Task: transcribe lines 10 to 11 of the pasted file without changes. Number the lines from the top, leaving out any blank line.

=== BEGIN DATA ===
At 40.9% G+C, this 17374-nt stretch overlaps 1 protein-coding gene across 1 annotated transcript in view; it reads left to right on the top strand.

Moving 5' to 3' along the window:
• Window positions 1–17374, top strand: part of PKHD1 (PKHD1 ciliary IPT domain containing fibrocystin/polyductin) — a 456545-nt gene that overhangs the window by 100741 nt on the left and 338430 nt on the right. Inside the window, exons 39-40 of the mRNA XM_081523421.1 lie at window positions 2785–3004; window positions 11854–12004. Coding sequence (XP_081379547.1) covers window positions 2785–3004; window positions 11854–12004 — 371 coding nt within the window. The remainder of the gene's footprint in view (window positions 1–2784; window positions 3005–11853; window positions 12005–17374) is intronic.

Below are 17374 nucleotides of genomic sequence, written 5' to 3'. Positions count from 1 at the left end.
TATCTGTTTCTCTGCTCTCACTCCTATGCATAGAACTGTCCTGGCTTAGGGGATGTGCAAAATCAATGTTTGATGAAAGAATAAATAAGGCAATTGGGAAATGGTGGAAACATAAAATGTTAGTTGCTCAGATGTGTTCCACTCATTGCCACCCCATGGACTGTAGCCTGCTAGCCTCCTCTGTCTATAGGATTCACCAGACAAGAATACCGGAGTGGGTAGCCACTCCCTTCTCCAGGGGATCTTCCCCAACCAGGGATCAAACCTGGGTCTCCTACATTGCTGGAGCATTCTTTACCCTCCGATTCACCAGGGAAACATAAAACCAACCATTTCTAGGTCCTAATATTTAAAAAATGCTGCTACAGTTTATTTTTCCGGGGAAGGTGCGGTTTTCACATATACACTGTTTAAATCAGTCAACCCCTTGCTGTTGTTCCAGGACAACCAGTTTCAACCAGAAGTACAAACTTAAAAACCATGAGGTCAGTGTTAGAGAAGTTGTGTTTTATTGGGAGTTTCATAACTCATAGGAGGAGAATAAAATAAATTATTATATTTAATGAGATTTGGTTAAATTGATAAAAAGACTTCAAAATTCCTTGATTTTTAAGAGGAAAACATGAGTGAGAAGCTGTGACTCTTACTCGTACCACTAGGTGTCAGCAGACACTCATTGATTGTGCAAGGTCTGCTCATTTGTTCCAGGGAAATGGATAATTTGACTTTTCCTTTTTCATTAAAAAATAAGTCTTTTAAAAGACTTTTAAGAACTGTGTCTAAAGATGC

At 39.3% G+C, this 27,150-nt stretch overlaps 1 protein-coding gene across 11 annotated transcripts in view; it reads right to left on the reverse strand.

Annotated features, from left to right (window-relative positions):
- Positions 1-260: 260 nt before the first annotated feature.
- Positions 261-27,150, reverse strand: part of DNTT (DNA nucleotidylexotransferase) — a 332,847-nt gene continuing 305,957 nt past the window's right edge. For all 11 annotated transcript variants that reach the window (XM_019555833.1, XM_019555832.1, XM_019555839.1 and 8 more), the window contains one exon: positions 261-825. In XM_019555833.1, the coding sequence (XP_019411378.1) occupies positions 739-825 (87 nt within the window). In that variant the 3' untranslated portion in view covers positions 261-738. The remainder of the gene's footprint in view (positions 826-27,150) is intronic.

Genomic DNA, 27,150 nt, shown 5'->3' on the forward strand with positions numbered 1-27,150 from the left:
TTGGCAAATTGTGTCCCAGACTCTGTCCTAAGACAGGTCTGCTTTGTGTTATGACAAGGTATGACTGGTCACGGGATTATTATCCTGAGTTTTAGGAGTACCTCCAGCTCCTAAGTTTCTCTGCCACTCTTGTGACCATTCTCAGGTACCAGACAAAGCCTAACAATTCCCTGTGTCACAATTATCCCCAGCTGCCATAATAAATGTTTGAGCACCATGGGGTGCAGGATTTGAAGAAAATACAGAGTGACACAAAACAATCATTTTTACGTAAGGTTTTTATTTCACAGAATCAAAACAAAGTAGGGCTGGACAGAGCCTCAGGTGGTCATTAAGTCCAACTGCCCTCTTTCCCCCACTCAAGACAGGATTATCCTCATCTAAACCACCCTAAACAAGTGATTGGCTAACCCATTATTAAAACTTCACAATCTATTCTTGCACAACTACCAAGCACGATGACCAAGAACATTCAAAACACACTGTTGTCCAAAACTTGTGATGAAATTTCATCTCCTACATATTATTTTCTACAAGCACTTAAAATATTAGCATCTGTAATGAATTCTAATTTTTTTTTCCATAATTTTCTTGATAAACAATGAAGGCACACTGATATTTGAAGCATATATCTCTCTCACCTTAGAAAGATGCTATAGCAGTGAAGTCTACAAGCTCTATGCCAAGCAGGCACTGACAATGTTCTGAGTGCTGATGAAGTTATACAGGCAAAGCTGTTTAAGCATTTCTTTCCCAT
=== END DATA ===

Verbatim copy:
Genomic DNA, 27,150 nt, shown 5'->3' on the forward strand with positions numbered 1-27,150 from the left:
TTGGCAAATTGTGTCCCAGACTCTGTCCTAAGACAGGTCTGCTTTGTGTTATGACAAGGTATGACTGGTCACGGGATTATTATCCTGAGTTTTAGGAGTACCTCCAGCTCCTAAGTTTCTCTGCCACTCTTGTGACCATTCTCAGGTACCAGACAAAGCCTAACAATTCCCTGTGTCACAATTATCCCCAGCTGCCATAATAAATGTTTGAGCACCATGGGGTGCAGGATTTGAAGAAAATACAGAGTGACACAAAACAATCATTTTTACGTAAGGTTTTTATTTCACAGAATCAAAACAAAGTAGGGCTGGACAGAGCCTCAGGTGGTCATTAAGTCCAACTGCCCTCTTTCCCCCACTCAAGACAGGATTATCCTCATCTAAACCACCCTAAACAAGTGATTGGCTAACCCATTATTAAAACTTCACAATCTATTCTTGCACAACTACCAAGCACGATGACCAAGAACATTCAAAACACACTGTTGTCCAAAACTTGTGATGAAATTTCATCTCCTACATATTATTTTCTACAAGCACTTAAAATATTAGCATCTGTAATGAATTCTAATTTTTTTTTCCATAATTTTCTTGATAAACAATGAAGGCACACTGATATTTGAAGCATATATCTCTCTCACCTTAGAAAGATGCTATAGCAGTGAAGTCTACAAGCTCTATGCCAAGCAGGCACTGACAATGTTCTGAGTGCTGATGAAGTTATACAGGCAAAGCTGTTTAAGCATTTCTTTCCCAT